Ex-employee sues Richland for discrimination

By Sara Schilling, Tri-City HeraldApril 4, 2014 

A former Richland electrical systems dispatcher is suing the city in federal court, claiming the city discriminated against him because of a disability.

C. Dwayne Deaton, who's seeking back pay and other damages, also alleges the city created a hostile work environment and intentionally inflicted emotional distress.

The lawsuit, filed in March, doesn't specify Deaton's disability. His Seattle-based attorney, Susan B. Mindenbergs, declined to comment on the case beyond what's included in the complaint.

It also names Bob Hammond, Richland Energy Services director, and Gordon Beecher, who recently retired as human resources director.

In court documents, the city said Deaton presented a safety threat and was removed from his position for valid and legitimate reasons.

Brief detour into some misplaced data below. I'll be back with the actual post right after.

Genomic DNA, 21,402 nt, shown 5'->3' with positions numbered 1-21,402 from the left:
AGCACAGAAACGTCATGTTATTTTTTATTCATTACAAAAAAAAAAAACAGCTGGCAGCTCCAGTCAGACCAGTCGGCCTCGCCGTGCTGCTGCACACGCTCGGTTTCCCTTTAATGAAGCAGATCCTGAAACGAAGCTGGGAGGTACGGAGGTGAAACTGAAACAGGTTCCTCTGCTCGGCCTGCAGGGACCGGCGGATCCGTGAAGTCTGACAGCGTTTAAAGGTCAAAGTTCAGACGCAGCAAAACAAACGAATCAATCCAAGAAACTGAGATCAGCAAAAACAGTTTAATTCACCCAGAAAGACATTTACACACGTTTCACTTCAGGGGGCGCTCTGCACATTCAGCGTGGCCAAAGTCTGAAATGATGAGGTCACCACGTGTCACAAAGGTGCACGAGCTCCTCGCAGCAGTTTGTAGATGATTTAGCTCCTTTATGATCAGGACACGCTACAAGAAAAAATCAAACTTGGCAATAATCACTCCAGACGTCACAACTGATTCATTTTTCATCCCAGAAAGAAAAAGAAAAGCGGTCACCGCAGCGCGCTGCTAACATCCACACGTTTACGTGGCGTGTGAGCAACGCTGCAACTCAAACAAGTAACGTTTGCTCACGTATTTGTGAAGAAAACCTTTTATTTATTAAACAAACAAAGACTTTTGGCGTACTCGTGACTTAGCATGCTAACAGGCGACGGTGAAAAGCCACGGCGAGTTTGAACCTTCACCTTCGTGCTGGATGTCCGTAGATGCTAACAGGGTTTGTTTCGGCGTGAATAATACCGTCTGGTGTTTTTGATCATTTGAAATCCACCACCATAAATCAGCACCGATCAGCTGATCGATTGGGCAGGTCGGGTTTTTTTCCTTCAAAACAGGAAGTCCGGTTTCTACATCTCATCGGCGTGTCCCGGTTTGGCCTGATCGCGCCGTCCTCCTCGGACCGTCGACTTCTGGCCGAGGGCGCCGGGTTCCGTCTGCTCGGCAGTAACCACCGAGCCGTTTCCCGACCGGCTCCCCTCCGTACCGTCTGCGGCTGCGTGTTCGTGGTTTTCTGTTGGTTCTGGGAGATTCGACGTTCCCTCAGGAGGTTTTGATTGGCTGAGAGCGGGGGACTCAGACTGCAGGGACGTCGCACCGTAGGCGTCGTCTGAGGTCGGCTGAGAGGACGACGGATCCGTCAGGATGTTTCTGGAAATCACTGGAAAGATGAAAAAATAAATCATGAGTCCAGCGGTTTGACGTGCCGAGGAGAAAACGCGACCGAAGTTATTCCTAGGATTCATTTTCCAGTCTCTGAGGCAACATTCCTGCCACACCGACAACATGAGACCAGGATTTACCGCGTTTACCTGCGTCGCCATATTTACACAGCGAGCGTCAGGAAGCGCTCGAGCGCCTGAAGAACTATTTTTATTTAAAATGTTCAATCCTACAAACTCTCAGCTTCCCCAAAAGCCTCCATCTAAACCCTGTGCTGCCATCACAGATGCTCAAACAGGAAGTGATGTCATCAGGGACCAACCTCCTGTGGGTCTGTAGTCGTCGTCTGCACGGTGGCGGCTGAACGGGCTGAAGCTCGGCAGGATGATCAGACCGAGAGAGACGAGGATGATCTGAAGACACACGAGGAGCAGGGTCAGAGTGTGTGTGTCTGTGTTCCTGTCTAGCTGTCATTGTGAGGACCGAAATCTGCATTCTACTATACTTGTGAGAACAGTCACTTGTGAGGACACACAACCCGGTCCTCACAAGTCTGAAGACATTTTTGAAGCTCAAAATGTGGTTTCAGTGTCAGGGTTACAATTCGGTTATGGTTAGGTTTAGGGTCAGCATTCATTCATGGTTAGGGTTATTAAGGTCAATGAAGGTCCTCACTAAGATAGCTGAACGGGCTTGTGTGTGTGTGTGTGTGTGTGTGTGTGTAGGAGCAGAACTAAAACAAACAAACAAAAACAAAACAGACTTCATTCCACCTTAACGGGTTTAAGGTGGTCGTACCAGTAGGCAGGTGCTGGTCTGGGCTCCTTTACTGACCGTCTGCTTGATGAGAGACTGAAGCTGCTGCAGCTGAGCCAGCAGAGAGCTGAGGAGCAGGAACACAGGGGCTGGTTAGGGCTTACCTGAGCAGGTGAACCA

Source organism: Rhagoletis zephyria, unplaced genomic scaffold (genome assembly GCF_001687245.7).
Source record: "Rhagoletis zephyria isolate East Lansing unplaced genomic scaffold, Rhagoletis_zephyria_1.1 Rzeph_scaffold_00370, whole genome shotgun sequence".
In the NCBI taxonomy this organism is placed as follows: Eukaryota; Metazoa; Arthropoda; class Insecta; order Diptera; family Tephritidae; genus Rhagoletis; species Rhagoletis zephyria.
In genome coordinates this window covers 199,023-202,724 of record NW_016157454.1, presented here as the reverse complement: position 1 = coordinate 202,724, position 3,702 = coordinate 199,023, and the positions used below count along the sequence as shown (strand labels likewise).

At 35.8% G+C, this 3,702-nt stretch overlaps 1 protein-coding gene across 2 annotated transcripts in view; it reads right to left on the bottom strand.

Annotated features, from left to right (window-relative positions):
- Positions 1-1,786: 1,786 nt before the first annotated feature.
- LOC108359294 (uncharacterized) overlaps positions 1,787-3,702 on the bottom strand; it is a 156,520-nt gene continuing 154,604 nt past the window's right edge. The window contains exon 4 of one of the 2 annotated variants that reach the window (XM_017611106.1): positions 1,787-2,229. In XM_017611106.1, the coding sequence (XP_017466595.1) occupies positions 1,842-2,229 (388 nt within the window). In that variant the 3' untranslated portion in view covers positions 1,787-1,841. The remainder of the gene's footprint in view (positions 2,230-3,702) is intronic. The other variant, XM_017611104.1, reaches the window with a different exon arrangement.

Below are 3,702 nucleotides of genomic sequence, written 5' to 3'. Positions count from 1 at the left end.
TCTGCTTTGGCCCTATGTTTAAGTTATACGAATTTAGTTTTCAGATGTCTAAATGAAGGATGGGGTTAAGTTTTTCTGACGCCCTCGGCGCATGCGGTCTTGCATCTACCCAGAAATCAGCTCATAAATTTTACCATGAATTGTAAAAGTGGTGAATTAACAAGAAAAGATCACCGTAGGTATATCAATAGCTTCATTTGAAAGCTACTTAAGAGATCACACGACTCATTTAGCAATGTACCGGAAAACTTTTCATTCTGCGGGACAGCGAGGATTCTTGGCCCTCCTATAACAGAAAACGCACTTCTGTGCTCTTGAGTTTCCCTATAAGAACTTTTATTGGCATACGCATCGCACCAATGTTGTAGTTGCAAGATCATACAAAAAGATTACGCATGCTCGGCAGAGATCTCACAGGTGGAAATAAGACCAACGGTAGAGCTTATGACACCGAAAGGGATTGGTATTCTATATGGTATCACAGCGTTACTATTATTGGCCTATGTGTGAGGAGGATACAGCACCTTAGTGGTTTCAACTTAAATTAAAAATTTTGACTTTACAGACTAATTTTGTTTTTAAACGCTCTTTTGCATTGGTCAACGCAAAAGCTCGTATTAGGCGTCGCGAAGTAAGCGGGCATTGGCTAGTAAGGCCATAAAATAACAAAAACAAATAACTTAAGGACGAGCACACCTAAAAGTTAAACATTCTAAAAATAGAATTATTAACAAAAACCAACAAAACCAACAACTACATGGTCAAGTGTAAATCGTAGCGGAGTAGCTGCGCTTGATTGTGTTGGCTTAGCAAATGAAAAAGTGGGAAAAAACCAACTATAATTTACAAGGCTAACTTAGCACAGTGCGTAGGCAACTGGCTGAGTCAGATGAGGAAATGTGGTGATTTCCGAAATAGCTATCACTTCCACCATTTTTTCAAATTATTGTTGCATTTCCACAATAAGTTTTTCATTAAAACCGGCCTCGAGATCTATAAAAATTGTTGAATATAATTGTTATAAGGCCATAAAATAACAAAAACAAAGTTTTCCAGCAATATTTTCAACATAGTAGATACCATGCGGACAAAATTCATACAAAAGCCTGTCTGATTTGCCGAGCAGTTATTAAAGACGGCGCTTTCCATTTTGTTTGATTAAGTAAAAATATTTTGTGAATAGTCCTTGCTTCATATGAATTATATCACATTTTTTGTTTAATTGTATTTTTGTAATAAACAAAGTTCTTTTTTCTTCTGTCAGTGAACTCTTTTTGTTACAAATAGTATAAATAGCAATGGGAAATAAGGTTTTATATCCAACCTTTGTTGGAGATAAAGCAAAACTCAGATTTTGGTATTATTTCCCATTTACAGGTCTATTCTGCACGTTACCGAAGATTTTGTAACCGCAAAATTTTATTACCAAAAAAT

City attorney Heather Kintzley declined to comment on the matter to the Herald, except to note the city filed a timely response and intends to vigorously defend against the lawsuit.

Deaton was hired in 1994 as an electrical engineering assistant and was promoted to a couple of different positions before becoming an electrical systems dispatcher in 2010, his lawsuit said.

He was disqualified from that job in 2012.

He made some minor errors, including failing to change a mistake on a switching order resulting in a short-term power loss, but other employees who were involved in the errors or made more serious mistakes weren't disciplined, the lawsuit said.

The minor issues used to disqualify Deaton "were merely pretext for the city's intent to terminate his employment because of his disability" and he was "treated more harshly than other similarly situated non-disabled employees," the lawsuit said.

Deaton was issued a written warning the year before he was removed from his position, after two co-workers complained about hostile conduct. The lawsuit called those complaints "specious" and describes Deaton as being a victim of hostile acts.

The city, in court documents, denied it created a hostile work environment or discriminated against Deaton.

Deaton was disqualified from the dispatcher job "as a result of job performance issues placing at risk the safety of employees of the city, placing at risk public safety, and property damage," the city's answer said.

-- Sara Schilling: 582-1529; sschilling@tricityherald.com

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